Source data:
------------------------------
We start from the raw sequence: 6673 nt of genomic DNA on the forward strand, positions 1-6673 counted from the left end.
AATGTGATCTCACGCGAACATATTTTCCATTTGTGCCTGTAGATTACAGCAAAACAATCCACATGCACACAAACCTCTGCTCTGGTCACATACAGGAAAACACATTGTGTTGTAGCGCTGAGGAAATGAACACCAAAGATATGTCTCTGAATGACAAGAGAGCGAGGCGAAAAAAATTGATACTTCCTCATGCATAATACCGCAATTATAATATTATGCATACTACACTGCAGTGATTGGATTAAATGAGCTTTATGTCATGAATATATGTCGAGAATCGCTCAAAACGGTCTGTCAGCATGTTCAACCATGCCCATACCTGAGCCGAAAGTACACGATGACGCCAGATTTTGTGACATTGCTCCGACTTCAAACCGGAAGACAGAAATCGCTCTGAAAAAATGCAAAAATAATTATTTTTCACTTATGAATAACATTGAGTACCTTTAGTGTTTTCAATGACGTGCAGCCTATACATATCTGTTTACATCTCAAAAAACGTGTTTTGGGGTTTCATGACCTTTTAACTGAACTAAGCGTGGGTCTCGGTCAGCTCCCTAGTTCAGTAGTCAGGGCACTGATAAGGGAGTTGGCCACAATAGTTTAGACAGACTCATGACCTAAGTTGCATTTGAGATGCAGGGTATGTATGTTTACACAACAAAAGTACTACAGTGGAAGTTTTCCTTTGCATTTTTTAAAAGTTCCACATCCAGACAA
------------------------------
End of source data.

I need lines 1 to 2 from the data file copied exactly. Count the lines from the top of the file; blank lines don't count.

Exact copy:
We start from the raw sequence: 6673 nt of genomic DNA on the forward strand, positions 1-6673 counted from the left end.
AATGTGATCTCACGCGAACATATTTTCCATTTGTGCCTGTAGATTACAGCAAAACAATCCACATGCACACAAACCTCTGCTCTGGTCACATACAGGAAAACACATTGTGTTGTAGCGCTGAGGAAATGAACACCAAAGATATGTCTCTGAATGACAAGAGAGCGAGGCGAAAAAAATTGATACTTCCTCATGCATAATACCGCAATTATAATATTATGCATACTACACTGCAGTGATTGGATTAAATGAGCTTTATGTCATGAATATATGTCGAGAATCGCTCAAAACGGTCTGTCAGCATGTTCAACCATGCCCATACCTGAGCCGAAAGTACACGATGACGCCAGATTTTGTGACATTGCTCCGACTTCAAACCGGAAGACAGAAATCGCTCTGAAAAAATGCAAAAATAATTATTTTTCACTTATGAATAACATTGAGTACCTTTAGTGTTTTCAATGACGTGCAGCCTATACATATCTGTTTACATCTCAAAAAACGTGTTTTGGGGTTTCATGACCTTTTAACTGAACTAAGCGTGGGTCTCGGTCAGCTCCCTAGTTCAGTAGTCAGGGCACTGATAAGGGAGTTGGCCACAATAGTTTAGACAGACTCATGACCTAAGTTGCATTTGAGATGCAGGGTATGTATGTTTACACAACAAAAGTACTACAGTGGAAGTTTTCCTTTGCATTTTTTAAAAGTTCCACATCCAGACAA